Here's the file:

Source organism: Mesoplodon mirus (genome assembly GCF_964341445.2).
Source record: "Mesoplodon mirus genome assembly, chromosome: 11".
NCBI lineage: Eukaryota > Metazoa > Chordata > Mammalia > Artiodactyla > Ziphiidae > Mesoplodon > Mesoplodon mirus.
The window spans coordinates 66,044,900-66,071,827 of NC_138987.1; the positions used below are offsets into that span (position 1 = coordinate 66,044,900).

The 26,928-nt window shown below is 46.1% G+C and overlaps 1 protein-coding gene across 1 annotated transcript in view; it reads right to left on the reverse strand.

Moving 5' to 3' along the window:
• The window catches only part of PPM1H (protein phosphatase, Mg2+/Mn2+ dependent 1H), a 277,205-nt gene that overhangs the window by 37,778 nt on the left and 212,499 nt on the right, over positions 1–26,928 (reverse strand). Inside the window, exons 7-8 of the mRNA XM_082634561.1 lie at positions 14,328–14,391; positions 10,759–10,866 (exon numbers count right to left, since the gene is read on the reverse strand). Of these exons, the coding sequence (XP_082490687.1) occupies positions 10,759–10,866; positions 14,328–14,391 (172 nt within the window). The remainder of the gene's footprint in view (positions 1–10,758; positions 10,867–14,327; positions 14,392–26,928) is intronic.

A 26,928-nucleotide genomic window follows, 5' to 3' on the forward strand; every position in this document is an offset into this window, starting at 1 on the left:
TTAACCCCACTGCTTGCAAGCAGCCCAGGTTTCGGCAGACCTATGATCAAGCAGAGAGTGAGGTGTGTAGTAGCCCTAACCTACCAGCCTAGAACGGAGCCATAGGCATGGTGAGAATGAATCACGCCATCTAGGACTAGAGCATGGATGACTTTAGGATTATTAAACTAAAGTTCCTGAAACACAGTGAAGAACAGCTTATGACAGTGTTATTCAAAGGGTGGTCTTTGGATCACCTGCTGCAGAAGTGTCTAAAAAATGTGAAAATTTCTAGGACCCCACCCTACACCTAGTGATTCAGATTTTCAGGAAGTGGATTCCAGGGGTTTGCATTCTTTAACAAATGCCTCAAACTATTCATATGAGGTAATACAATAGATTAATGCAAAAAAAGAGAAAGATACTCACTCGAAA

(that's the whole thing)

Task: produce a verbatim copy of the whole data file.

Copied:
Source organism: Mesoplodon mirus (genome assembly GCF_964341445.2).
Source record: "Mesoplodon mirus genome assembly, chromosome: 11".
NCBI lineage: Eukaryota > Metazoa > Chordata > Mammalia > Artiodactyla > Ziphiidae > Mesoplodon > Mesoplodon mirus.
The window spans coordinates 66,044,900-66,071,827 of NC_138987.1; the positions used below are offsets into that span (position 1 = coordinate 66,044,900).

The 26,928-nt window shown below is 46.1% G+C and overlaps 1 protein-coding gene across 1 annotated transcript in view; it reads right to left on the reverse strand.

Moving 5' to 3' along the window:
• The window catches only part of PPM1H (protein phosphatase, Mg2+/Mn2+ dependent 1H), a 277,205-nt gene that overhangs the window by 37,778 nt on the left and 212,499 nt on the right, over positions 1–26,928 (reverse strand). Inside the window, exons 7-8 of the mRNA XM_082634561.1 lie at positions 14,328–14,391; positions 10,759–10,866 (exon numbers count right to left, since the gene is read on the reverse strand). Of these exons, the coding sequence (XP_082490687.1) occupies positions 10,759–10,866; positions 14,328–14,391 (172 nt within the window). The remainder of the gene's footprint in view (positions 1–10,758; positions 10,867–14,327; positions 14,392–26,928) is intronic.

A 26,928-nucleotide genomic window follows, 5' to 3' on the forward strand; every position in this document is an offset into this window, starting at 1 on the left:
TTAACCCCACTGCTTGCAAGCAGCCCAGGTTTCGGCAGACCTATGATCAAGCAGAGAGTGAGGTGTGTAGTAGCCCTAACCTACCAGCCTAGAACGGAGCCATAGGCATGGTGAGAATGAATCACGCCATCTAGGACTAGAGCATGGATGACTTTAGGATTATTAAACTAAAGTTCCTGAAACACAGTGAAGAACAGCTTATGACAGTGTTATTCAAAGGGTGGTCTTTGGATCACCTGCTGCAGAAGTGTCTAAAAAATGTGAAAATTTCTAGGACCCCACCCTACACCTAGTGATTCAGATTTTCAGGAAGTGGATTCCAGGGGTTTGCATTCTTTAACAAATGCCTCAAACTATTCATATGAGGTAATACAATAGATTAATGCAAAAAAAGAGAAAGATACTCACTCGAAA